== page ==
29 July 2010

line noise and random numbers

"Anyone who considers arithmetical methods of producing random digits is, of course, in a state of sin"
  -- John von Neumann

Stipulated, but I am beset by closer devils, and I've tinkered with a mild solution I like. Let me tell you more

I've been badgered as some web sites have moved to Java-script evaluation routines for site passwords. Some require mixed case; others punctuation; no doubled letters; minimum length. Contrariwise some limit the character set to prohibit what others require

As such, for the last year or so I have been playing with a quick script on my CentOS 5 box, to generate a unique password per website, and keep a master index of the userid, email address used, and password used. This of course limits my ability to connect to those sites when away from that list. Open-ID roll-in seems to be coming however, and I have a rather clever device, backed by Verisign, and using an inexpensive OTP -- one time password -- hardware device as part of the authentication process

The little generator I wrote is based on simple shell tools -- md5sum, df, date, ps, cut, tr and so forth. It gathers a bit of entropy from a few sources froma few systems around the office, which should be non-correlated from a theoretical basis in the time frames at issue. It does some hashing to get good dispersion. Then it expands into 3 or 4 character vectors each 16 characters wide, using the hexidecimal digits that md5sum emits, as translated by tr; the first three are letters, upper, lower, and digits; the fourth character set are selected specials and punctuation excluding some shell meta's. Depending on a limitation by an option to -a, that vector may be limited to the alpha-numerics only, or also stir in the specials

That 'deck of characters' is handed off to a 'repeated cut of the deck' shuffler, and returned mixed once more just for good measure

I then add a 'bumper' of a letter or digit at each end [one site prohibited starting with a special], and a second character of 'bang' to prevent a mouse slip from dropping a password into the bash history in the case of a panel slip

The results are assembled, trimmed to an optionally specified length, and displayed, where I harvest them as mentioned above

Really, passwords need to die, die, die, but that is for another post

[herrold@centos-5 bin]$ for i in `seq 1 10 `; do ./gen-pw.sh ; done
[herrold@centos-5 bin]$ for i in `seq 1 10 `; do ./gen-pw.sh -a ; done
[herrold@centos-5 bin]$

Completely un-memorizable of course, so really only suitable to a protected physical environment where one may write them down

Random number sin, of course, but the cyber-ninja can more readily put my thumb between pliers jaws, than predict the pseudo random source values I used, I'll readily spill the secret to access my LOL CATS site account. ... I still have to get around to building a few non-correlated hardware random number generators -- diode based, lava lamp based, dice tumbling machine for serious entertaining, I guess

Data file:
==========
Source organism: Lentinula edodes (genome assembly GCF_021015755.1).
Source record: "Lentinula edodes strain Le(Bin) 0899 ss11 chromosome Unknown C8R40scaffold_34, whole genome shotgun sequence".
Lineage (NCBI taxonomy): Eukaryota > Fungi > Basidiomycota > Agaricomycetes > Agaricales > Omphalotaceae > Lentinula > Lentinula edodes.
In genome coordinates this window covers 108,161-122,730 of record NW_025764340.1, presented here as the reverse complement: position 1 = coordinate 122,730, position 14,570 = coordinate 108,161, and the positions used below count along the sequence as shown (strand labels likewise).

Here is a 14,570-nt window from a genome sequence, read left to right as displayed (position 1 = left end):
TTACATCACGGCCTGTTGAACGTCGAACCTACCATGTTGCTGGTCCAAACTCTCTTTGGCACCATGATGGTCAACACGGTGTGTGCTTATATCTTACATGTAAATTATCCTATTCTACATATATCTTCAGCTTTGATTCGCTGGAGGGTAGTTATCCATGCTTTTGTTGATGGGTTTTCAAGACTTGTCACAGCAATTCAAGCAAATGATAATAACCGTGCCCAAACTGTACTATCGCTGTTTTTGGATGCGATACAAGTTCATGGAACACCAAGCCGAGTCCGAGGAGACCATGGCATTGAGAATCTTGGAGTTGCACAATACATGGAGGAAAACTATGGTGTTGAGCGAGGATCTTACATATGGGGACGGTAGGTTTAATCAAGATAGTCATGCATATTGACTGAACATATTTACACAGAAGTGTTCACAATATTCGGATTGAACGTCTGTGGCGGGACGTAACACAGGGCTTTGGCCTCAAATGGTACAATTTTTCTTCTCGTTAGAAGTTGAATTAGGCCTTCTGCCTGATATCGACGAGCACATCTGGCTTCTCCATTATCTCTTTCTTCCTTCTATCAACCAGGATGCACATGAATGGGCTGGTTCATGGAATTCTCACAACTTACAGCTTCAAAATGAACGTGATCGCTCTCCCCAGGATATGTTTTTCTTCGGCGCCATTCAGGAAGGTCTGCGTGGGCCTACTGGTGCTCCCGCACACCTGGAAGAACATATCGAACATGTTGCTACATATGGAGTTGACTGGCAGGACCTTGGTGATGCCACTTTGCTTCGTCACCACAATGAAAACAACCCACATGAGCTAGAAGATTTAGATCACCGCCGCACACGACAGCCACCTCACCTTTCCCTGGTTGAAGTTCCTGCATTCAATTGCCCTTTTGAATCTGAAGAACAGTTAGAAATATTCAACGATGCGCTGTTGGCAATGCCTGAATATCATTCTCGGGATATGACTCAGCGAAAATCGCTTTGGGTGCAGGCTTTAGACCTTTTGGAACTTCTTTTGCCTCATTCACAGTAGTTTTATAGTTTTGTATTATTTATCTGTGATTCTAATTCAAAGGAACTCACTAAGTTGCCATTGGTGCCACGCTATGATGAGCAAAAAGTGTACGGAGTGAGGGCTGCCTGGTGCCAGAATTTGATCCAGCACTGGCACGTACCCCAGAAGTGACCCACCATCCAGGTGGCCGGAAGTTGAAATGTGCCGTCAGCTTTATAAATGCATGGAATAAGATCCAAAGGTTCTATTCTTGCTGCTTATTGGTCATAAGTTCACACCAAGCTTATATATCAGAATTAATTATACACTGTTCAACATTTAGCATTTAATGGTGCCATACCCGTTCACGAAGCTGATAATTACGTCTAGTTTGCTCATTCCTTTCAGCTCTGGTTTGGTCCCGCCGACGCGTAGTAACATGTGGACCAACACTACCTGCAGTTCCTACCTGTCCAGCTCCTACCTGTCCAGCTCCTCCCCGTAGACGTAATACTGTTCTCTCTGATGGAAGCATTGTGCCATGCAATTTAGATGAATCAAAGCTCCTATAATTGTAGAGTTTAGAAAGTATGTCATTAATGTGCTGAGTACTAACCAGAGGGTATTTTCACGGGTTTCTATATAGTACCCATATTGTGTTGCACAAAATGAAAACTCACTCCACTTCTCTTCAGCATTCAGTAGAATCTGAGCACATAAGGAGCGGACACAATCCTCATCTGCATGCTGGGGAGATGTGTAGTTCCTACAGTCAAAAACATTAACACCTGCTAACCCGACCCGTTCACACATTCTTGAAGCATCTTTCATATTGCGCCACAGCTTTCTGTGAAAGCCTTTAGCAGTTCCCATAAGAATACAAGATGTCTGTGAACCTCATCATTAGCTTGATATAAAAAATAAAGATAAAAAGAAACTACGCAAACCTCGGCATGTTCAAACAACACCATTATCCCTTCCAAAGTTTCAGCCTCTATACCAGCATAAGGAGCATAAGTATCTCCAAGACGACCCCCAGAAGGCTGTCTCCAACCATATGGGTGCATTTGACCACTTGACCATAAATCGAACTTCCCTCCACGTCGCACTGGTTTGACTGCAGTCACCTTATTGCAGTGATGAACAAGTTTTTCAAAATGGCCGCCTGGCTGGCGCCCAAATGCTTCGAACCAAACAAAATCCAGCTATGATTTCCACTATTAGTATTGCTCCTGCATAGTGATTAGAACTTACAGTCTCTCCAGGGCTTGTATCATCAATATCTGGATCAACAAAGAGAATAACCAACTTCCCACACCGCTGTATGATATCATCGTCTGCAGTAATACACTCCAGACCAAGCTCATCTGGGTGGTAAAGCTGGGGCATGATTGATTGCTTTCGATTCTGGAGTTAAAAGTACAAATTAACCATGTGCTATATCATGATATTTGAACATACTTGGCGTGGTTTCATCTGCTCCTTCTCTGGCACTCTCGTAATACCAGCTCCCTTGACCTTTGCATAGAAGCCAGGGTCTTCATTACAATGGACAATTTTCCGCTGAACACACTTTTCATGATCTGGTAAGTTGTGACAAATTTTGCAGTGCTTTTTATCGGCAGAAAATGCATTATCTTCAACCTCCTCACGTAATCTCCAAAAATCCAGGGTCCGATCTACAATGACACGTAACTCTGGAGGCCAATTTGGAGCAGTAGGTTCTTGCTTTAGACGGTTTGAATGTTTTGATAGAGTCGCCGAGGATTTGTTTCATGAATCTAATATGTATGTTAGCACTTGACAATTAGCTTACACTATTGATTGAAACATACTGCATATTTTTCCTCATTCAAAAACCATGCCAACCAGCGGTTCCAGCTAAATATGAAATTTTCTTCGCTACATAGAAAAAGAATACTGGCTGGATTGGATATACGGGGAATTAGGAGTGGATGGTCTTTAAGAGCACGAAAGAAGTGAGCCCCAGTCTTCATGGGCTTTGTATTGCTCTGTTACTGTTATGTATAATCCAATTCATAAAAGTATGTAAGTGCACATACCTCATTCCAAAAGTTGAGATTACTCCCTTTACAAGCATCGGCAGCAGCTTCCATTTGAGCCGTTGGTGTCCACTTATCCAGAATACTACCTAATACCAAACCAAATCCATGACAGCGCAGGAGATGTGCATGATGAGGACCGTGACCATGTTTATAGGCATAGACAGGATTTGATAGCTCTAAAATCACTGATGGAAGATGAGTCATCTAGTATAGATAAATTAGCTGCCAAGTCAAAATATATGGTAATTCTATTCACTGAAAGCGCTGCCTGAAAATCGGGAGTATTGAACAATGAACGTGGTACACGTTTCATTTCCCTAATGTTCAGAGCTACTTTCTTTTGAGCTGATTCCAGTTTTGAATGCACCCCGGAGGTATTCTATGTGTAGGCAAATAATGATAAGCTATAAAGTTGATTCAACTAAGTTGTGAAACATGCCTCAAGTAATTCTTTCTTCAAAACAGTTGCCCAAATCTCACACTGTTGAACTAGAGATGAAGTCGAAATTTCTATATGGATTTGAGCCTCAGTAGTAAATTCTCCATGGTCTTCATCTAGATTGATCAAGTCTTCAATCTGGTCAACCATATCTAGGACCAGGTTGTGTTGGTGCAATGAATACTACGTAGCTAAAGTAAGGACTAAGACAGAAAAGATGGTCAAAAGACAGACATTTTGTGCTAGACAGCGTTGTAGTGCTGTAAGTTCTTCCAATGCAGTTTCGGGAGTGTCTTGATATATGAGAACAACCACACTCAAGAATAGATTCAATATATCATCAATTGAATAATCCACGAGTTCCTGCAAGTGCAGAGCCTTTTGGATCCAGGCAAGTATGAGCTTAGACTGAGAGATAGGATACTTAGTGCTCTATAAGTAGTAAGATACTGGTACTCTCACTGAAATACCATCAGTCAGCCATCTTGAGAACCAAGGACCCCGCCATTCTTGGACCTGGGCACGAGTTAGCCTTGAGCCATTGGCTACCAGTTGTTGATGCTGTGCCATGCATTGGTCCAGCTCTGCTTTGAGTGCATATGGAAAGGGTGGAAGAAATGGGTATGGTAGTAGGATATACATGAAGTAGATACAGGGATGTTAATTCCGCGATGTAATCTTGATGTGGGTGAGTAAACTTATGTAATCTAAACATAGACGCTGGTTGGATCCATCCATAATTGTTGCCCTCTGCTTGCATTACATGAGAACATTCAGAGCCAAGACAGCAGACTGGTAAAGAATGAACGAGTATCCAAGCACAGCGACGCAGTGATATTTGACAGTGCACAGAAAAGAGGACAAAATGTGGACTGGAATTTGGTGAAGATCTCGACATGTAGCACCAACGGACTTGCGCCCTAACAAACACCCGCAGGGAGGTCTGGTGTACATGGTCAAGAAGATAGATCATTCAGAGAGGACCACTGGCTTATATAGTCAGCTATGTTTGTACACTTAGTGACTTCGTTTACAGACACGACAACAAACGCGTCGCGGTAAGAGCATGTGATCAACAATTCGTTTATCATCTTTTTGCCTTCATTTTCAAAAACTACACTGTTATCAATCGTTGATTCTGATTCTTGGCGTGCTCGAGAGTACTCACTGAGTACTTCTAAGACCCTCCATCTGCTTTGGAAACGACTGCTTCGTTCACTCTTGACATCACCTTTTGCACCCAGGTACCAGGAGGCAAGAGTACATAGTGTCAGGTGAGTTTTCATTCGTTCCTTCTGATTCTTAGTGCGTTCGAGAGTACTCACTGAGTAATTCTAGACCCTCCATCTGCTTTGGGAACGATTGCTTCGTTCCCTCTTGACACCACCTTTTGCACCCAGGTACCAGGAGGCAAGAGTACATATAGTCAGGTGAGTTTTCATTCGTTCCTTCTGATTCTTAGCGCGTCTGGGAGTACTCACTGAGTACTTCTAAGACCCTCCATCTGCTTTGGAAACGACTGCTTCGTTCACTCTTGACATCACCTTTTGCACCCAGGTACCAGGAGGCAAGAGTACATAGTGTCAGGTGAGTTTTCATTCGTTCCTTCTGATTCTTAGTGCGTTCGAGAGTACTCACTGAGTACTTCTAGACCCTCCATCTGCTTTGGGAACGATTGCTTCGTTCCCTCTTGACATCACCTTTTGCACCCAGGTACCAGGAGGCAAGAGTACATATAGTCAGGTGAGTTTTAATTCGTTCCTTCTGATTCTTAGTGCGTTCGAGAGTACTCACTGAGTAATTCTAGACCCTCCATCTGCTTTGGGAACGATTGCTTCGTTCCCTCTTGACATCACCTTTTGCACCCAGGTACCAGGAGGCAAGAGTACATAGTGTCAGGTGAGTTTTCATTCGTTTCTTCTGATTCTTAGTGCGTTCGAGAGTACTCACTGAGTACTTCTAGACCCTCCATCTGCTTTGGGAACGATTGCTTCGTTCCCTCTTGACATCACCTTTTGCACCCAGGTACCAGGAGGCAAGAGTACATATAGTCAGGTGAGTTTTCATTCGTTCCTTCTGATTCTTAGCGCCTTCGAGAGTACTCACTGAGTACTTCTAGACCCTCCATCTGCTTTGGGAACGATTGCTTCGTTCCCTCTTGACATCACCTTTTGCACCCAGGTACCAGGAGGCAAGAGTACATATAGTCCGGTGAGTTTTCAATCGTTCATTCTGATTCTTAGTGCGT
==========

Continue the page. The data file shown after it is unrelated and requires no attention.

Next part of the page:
27 July 2010

Letters, we get letters ...

His mother must be so proud to have raised such a pottymouth:

Date: Tue, 27 Jul 2010 15:01:39 +0000
To: centosweb@centos.org
Subject: www.centos.org - Contact the CentOS WebMaster Form

BOBBY RAY MCALLISTER submitted the following Information:
Location U.S. OF FUCKING A.


Mozilla/4.0 (compatible; MSIE 7.0; AOL 9.0; Windows NT 5.1; Trident/4.0;
GTB6.5; .NET CLR 1.0.3705; .NET CLR 1.1.4322; Media Center PC 4.0; .NET CLR
2.0.50727; .NET CLR 3.0.4506.2152; .NET CLR 3.5.30729)

The template CentOS placeholder web page, which is found when people place IP addresses from mail headers into a web browser address bar and hit an unconfigured system, makes it quite clear that we merely supply an operating system, of course. I thought we went through all of this years and years ago with the Tuttle, Oklahoma to and fro. Reading with comprehension must be a rare skill; civility, rarer still

The end headers indicate this person has 'hit the trifecta': Windows, AOL, and Media Center Sadly, the salesperson who sold him those fine products must have also sold him a teletype as the console to use as well, as it is in ALL CAPS

Amazing stuff. I see that I need to amend that form to show originating IP, and perhaps put it under a 'captcha' to ensure at least some ability to read before posting

This one needs to be written while it is fresh

I write about CentOS, annoyances, and nuisances all the time. 'Lest people consider me a grumpy old man, never pleased, I'll drop my guard a bit here and now, and perhaps just this once

I just posted this in Joe Landman's comments section to his blog, but it might get lost. It bears repeating

Russ Herrold says:
July 26, 2010 at 6:23 pm

Hi, Joe

I have not had the chance to write the blog post, but it will get written.

My Dell laptop died, and I sent it to the following folks for refurb, based on some strong recommendations in a TX LUG mailing list

It came back fine, but then died.


jailhouse stripes on the laptop

I was a slacker and did not ship it back right away. Even after the warranty interval expired, however they took it thru their intake, ID’d a bad video card they had added during the refurb, and swapped it out. gratis